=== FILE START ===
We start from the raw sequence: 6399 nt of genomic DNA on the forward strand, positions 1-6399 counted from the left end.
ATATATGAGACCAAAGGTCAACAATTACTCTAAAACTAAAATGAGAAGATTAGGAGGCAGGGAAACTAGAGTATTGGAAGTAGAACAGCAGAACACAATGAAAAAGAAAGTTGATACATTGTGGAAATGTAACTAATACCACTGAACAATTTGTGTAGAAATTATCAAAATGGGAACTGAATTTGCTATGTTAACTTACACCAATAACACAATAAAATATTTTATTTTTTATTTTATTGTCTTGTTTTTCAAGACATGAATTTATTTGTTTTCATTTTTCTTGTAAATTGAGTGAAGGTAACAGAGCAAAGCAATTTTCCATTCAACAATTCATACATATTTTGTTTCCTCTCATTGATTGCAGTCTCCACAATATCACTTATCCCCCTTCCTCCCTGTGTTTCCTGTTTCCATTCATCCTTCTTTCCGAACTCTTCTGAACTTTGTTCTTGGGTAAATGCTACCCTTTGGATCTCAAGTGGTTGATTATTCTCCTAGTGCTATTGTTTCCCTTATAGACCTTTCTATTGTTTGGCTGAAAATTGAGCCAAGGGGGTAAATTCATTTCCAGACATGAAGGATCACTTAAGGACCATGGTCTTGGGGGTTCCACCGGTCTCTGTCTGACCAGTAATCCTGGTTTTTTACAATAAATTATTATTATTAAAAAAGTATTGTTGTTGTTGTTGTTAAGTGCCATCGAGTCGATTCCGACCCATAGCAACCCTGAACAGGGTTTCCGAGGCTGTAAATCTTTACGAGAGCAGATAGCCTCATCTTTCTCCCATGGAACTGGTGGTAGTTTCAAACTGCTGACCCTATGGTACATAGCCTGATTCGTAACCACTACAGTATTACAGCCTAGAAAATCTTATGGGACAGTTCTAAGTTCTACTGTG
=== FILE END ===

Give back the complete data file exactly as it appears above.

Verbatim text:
We start from the raw sequence: 6399 nt of genomic DNA on the forward strand, positions 1-6399 counted from the left end.
ATATATGAGACCAAAGGTCAACAATTACTCTAAAACTAAAATGAGAAGATTAGGAGGCAGGGAAACTAGAGTATTGGAAGTAGAACAGCAGAACACAATGAAAAAGAAAGTTGATACATTGTGGAAATGTAACTAATACCACTGAACAATTTGTGTAGAAATTATCAAAATGGGAACTGAATTTGCTATGTTAACTTACACCAATAACACAATAAAATATTTTATTTTTTATTTTATTGTCTTGTTTTTCAAGACATGAATTTATTTGTTTTCATTTTTCTTGTAAATTGAGTGAAGGTAACAGAGCAAAGCAATTTTCCATTCAACAATTCATACATATTTTGTTTCCTCTCATTGATTGCAGTCTCCACAATATCACTTATCCCCCTTCCTCCCTGTGTTTCCTGTTTCCATTCATCCTTCTTTCCGAACTCTTCTGAACTTTGTTCTTGGGTAAATGCTACCCTTTGGATCTCAAGTGGTTGATTATTCTCCTAGTGCTATTGTTTCCCTTATAGACCTTTCTATTGTTTGGCTGAAAATTGAGCCAAGGGGGTAAATTCATTTCCAGACATGAAGGATCACTTAAGGACCATGGTCTTGGGGGTTCCACCGGTCTCTGTCTGACCAGTAATCCTGGTTTTTTACAATAAATTATTATTATTAAAAAAGTATTGTTGTTGTTGTTGTTAAGTGCCATCGAGTCGATTCCGACCCATAGCAACCCTGAACAGGGTTTCCGAGGCTGTAAATCTTTACGAGAGCAGATAGCCTCATCTTTCTCCCATGGAACTGGTGGTAGTTTCAAACTGCTGACCCTATGGTACATAGCCTGATTCGTAACCACTACAGTATTACAGCCTAGAAAATCTTATGGGACAGTTCTAAGTTCTACTGTG